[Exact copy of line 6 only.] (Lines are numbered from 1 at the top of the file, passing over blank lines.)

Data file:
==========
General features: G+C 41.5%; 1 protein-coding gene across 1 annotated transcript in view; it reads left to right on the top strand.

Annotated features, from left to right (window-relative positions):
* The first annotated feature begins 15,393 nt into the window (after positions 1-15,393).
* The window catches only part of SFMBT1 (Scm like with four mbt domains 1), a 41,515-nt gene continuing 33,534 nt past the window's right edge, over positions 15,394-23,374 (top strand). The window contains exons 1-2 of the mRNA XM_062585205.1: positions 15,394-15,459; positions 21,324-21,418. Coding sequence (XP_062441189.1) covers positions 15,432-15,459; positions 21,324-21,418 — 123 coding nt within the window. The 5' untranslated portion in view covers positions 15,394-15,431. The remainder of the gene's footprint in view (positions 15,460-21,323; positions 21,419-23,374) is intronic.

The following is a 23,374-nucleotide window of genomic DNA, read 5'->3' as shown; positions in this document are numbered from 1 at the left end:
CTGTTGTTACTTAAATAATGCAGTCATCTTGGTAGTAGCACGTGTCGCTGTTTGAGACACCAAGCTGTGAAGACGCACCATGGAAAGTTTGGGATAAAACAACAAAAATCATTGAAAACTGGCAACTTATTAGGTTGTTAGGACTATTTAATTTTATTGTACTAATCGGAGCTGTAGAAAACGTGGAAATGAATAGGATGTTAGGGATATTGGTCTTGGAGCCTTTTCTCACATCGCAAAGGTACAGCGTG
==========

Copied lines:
CTGTTGTTACTTAAATAATGCAGTCATCTTGGTAGTAGCACGTGTCGCTGTTTGAGACACCAAGCTGTGAAGACGCACCATGGAAAGTTTGGGATAAAACAACAAAAATCATTGAAAACTGGCAACTTATTAGGTTGTTAGGACTATTTAATTTTATTGTACTAATCGGAGCTGTAGAAAACGTGGAAATGAATAGGATGTTAGGGATATTGGTCTTGGAGCCTTTTCTCACATCGCAAAGGTACAGCGTG